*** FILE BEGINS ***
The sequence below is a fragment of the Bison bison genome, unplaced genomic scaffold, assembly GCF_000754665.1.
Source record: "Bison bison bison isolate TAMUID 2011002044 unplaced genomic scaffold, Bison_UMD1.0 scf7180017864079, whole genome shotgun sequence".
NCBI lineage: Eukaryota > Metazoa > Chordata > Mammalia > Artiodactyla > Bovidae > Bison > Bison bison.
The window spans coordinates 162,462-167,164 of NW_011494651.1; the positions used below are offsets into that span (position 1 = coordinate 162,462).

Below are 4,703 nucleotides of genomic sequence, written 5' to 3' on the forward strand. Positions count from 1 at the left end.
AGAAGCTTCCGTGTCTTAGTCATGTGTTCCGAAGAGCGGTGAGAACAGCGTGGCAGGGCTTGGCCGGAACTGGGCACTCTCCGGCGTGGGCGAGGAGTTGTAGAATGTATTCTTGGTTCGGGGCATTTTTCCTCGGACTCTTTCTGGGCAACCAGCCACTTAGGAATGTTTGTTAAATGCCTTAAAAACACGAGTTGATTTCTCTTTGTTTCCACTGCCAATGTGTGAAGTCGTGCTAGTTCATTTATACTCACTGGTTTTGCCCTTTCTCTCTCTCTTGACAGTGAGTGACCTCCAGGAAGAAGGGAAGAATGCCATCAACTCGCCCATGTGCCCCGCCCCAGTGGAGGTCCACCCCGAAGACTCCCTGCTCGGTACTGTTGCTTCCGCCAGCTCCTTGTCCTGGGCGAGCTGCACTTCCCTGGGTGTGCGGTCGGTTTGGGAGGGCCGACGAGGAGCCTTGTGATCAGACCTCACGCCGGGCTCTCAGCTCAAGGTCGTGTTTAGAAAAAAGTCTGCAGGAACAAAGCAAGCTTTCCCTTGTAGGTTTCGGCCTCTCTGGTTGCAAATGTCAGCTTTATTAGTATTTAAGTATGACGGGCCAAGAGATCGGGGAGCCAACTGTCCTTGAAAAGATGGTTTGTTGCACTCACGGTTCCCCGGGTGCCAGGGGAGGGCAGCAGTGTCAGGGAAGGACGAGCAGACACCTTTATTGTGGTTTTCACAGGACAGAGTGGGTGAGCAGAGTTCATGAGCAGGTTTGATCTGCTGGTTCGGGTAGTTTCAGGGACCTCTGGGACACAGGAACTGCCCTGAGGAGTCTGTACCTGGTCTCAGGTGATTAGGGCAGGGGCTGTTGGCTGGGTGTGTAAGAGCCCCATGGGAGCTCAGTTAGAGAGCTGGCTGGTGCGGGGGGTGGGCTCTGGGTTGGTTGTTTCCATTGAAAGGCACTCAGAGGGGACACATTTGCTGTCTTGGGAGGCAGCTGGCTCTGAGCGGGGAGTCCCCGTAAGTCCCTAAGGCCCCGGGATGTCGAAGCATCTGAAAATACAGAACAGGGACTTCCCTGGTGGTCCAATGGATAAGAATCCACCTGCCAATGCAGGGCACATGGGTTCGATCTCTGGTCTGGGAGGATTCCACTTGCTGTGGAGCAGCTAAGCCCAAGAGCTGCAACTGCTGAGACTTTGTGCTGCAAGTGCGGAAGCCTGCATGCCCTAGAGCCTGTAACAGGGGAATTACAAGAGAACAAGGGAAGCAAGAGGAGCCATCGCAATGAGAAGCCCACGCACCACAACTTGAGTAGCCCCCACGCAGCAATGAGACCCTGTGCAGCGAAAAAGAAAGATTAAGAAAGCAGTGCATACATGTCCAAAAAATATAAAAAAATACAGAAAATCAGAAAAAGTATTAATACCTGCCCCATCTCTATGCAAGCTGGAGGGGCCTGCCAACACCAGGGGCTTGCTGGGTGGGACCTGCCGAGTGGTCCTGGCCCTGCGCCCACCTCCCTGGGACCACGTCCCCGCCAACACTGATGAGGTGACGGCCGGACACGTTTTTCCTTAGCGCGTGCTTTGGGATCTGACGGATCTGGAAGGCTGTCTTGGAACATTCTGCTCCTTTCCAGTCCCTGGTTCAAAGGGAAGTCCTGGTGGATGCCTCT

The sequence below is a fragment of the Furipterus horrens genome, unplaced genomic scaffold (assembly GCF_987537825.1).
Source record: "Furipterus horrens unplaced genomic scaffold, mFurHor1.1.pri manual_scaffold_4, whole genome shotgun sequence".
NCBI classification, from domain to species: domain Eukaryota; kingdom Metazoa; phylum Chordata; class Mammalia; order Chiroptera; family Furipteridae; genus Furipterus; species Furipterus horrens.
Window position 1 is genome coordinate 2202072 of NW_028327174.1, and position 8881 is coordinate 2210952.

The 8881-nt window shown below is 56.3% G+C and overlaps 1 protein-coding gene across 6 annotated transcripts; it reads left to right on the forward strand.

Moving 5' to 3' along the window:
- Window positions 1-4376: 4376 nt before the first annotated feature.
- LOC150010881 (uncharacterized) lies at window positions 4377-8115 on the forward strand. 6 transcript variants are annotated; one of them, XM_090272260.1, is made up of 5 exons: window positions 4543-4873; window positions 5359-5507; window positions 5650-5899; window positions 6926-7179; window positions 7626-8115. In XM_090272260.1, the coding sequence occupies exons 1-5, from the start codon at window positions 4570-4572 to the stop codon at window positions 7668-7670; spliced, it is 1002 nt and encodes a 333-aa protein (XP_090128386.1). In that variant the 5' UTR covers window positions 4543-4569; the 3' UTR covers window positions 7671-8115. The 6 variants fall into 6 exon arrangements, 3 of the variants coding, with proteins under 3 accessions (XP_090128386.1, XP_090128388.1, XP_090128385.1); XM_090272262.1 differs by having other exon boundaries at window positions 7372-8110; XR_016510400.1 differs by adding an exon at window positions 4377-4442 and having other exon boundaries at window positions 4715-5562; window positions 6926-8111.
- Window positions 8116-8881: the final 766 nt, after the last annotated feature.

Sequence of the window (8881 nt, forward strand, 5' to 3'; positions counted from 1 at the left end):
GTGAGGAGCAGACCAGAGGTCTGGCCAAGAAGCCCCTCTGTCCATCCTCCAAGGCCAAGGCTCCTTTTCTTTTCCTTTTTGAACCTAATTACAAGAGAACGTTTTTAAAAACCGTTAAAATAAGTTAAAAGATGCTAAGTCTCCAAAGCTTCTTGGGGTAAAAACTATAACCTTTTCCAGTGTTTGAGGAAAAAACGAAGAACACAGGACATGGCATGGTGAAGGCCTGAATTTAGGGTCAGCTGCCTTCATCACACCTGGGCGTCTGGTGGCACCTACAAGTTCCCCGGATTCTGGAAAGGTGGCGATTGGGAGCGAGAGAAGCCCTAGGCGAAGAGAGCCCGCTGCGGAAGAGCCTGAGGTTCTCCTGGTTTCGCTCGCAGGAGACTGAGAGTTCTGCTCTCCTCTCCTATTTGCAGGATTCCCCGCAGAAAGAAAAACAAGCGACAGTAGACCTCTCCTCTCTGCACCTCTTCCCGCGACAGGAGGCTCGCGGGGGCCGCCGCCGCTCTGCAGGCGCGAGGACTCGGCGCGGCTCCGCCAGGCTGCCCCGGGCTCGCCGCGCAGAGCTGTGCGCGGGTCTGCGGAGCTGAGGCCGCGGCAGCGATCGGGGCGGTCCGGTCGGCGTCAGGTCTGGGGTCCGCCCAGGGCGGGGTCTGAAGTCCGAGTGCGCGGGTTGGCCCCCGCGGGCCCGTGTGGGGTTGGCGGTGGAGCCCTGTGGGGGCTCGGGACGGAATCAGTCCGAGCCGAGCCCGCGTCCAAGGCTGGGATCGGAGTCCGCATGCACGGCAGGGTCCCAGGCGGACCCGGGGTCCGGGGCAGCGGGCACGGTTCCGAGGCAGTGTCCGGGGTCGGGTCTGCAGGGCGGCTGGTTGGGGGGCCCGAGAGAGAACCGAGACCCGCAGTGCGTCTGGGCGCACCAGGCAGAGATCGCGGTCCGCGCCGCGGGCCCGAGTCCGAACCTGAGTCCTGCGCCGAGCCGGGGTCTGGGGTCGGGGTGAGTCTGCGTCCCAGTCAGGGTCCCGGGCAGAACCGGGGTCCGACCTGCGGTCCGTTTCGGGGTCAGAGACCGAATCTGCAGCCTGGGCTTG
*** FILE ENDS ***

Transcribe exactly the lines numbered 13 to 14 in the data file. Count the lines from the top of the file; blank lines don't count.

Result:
- Window positions 1-4376: 4376 nt before the first annotated feature.
- LOC150010881 (uncharacterized) lies at window positions 4377-8115 on the forward strand. 6 transcript variants are annotated; one of them, XM_090272260.1, is made up of 5 exons: window positions 4543-4873; window positions 5359-5507; window positions 5650-5899; window positions 6926-7179; window positions 7626-8115. In XM_090272260.1, the coding sequence occupies exons 1-5, from the start codon at window positions 4570-4572 to the stop codon at window positions 7668-7670; spliced, it is 1002 nt and encodes a 333-aa protein (XP_090128386.1). In that variant the 5' UTR covers window positions 4543-4569; the 3' UTR covers window positions 7671-8115. The 6 variants fall into 6 exon arrangements, 3 of the variants coding, with proteins under 3 accessions (XP_090128386.1, XP_090128388.1, XP_090128385.1); XM_090272262.1 differs by having other exon boundaries at window positions 7372-8110; XR_016510400.1 differs by adding an exon at window positions 4377-4442 and having other exon boundaries at window positions 4715-5562; window positions 6926-8111.